To continue and extend my rant in response to this thread, here are
examples of Books I'd Like to See for Squeak/Pharo:
Books like these:
Articles like these:
interfaces like these:
Without these kinds of materials available specifically oriented towards
squeak/pharo use, your average beginning/intermediate programmer is NOT
going to find squeak/pharo all that attractive.
Another area lacking (where squeak should shine above all others) is in
the voice-over demo/tutorial on youtube arena. A youtube video of
VNC-based pair-programming on a beginning/intermediate level problem
using squeak could be very compelling, I think. This would be the poor
man's version of my idea about a web-cast of a live pair-programming
session. Actually doing the live webcast, complete with mutli-channel
chat/feedback/comments/questions and then making it available the way
Metanomics interviews are, would be a very good teaching/marketing tool
for Smalltalk. A primitive example of this is found about 2 minutes into
this science friday video: http://www.youtube.com/watch?v=4fWPwOLJFA8
People have devised web-page playback of the video synced with the local
chat discussion without the distracting superposition of the text chat
on top of the video image, which could be very useful in a
teachingseminar context, I believe.
Lawson English wrote:
> Steve Wessels wrote:
>> That's right. Smalltalk hasn't died. I am fortunate enough to be
>> part of a team developing financial software for many years using
>> People have predicted Smalltalk's death about as often as Apple's death.
>> I think comparisons between Smalltalk and Java have to take marketing
>> into account.
>> Paying Smalltalk work is harder to find. Here's an interesting
>> twist. Companies looking for skilled Object Oriented developers, if
>> they understand what they need, will seek programmers with Smalltalk
> Speaking as a long-term script kiddie who likes to collect languages,
> I can tell you that the main reason(s) why *I* find Smalltalk
> difficult to use involve(s): lack of documentation, lack of
> well-documented example code, lack of compsci teaching materials
> written with Smalltalk for the example code, etc. Notice a trend?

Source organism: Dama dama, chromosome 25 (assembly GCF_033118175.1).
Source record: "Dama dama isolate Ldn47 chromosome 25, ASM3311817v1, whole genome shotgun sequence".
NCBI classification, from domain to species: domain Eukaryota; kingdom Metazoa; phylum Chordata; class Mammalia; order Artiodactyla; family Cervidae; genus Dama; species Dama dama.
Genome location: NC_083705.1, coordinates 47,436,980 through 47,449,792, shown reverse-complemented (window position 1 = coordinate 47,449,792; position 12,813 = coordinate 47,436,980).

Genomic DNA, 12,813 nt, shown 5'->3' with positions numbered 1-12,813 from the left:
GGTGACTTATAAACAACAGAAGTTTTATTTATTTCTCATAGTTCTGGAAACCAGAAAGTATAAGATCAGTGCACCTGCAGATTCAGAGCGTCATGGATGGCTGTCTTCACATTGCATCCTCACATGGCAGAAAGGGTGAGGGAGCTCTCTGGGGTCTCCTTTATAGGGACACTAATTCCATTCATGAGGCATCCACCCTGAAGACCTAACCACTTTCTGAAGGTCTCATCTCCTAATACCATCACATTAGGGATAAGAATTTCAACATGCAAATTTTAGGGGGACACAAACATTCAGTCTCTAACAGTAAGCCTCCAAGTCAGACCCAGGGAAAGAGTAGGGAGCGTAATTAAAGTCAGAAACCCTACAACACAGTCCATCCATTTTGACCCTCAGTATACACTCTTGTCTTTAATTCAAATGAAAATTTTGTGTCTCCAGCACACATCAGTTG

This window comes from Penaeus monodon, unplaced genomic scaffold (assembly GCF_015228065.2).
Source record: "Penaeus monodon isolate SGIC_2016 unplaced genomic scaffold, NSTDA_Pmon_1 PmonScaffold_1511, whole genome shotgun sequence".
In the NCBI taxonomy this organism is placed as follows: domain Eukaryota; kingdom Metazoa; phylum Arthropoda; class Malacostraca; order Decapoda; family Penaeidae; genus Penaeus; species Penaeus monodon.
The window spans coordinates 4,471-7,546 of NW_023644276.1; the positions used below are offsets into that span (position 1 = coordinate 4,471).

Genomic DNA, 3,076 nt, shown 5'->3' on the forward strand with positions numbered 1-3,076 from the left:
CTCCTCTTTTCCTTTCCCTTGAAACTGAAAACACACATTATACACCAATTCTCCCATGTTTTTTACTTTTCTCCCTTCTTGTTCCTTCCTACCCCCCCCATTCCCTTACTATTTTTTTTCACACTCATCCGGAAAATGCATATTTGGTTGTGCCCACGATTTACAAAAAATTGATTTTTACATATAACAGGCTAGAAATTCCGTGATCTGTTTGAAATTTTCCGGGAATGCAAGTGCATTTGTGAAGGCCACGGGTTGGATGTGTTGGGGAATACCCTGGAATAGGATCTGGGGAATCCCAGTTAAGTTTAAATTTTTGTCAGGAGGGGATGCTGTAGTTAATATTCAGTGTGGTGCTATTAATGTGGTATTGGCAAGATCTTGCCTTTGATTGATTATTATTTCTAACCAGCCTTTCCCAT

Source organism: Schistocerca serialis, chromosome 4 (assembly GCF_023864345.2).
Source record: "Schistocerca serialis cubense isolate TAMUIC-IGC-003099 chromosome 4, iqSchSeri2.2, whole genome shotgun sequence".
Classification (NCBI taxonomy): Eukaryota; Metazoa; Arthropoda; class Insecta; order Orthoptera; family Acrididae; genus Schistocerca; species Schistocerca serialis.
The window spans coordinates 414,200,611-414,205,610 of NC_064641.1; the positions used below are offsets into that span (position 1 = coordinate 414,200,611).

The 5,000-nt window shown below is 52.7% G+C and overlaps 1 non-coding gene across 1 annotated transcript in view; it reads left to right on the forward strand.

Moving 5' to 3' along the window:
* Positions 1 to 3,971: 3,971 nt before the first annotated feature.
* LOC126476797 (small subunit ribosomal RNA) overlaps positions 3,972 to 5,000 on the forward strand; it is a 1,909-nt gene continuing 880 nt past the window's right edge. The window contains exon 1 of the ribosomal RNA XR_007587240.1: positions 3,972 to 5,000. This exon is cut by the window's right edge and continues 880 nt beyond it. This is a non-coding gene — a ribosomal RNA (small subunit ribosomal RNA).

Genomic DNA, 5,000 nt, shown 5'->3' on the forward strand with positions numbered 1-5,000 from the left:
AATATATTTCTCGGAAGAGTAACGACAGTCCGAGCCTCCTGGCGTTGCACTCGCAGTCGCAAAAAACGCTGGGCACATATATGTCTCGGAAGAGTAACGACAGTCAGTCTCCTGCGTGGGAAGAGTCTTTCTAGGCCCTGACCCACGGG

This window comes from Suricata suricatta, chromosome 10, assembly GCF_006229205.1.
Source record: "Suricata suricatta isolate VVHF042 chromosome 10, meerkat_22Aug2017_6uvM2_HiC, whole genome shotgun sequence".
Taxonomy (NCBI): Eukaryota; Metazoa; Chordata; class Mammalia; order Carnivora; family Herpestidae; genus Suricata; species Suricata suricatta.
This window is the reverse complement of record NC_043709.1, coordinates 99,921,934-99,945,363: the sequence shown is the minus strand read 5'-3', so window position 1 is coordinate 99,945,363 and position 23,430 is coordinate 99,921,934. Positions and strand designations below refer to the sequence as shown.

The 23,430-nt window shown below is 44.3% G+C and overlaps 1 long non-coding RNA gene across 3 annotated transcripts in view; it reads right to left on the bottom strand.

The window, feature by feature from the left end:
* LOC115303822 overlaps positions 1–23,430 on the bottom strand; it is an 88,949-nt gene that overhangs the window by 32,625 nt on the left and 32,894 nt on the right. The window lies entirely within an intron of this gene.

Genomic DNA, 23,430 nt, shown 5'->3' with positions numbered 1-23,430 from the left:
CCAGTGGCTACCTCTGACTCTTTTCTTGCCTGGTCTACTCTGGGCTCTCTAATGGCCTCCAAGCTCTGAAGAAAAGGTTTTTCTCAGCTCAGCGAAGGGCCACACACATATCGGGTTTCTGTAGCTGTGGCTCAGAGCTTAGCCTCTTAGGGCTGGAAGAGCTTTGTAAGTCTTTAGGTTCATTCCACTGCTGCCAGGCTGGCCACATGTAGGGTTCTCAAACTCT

> Smalltalk may have been designed to be easy to learn and use, but it
> has never been adopted by the pedagogical community of teachers and
> how-to book-writers, so naturally new programmers (from whom
> experienced programmers grow) are never attracted to it.
> The main issue is lack of ways for new programmers (experienced in
> other languages or otherwise) to learn not just the syntax of the
> language, but how to DO stuff with it.
> E.G.: I can't grab the Unix Programming or Unix Network Programming
> books by Stevens and work through Smalltalk equivalents of the example
> code. There's no Data Structures in Smalltalk books, nor Algorithm
> Analysis in Smalltalk books, nor build your own virtual world from
> scratch using Smalltalk and OpenGL, or Game AI in Smalltalk, or...
> There IS a Numerical Methods book in Smalltalk, but that's hardly
> beginner/intermediate level, IMHO.
> You get the idea. All the reference material for Smalltalk is geared
> for complete beginners, or for people who are exceedingly experienced.
> No middle ground.
> And some of the most interesting (sounding) aspects of Smalltalk, such
> as the Teatime architecture, are hardly covered in ways that relative
> newcomers can understand (speaking as a relative newcomer with a 2
> year AAS degree and a couple decades intermittent experience
> Smalltalk (e.g. Squeak) may not be fast enough to be used in high-end
> production implementations, but surely it could be the
> language-of-choice for learning new aspects of compsci and
> programming. After all, many of these "new aspects" of compsci and
> programming were originally developed/matured using Smalltalk. Why
> should people have to go to a less versatile language in order to
> actually learn to use the results of Smalltalk-based research?
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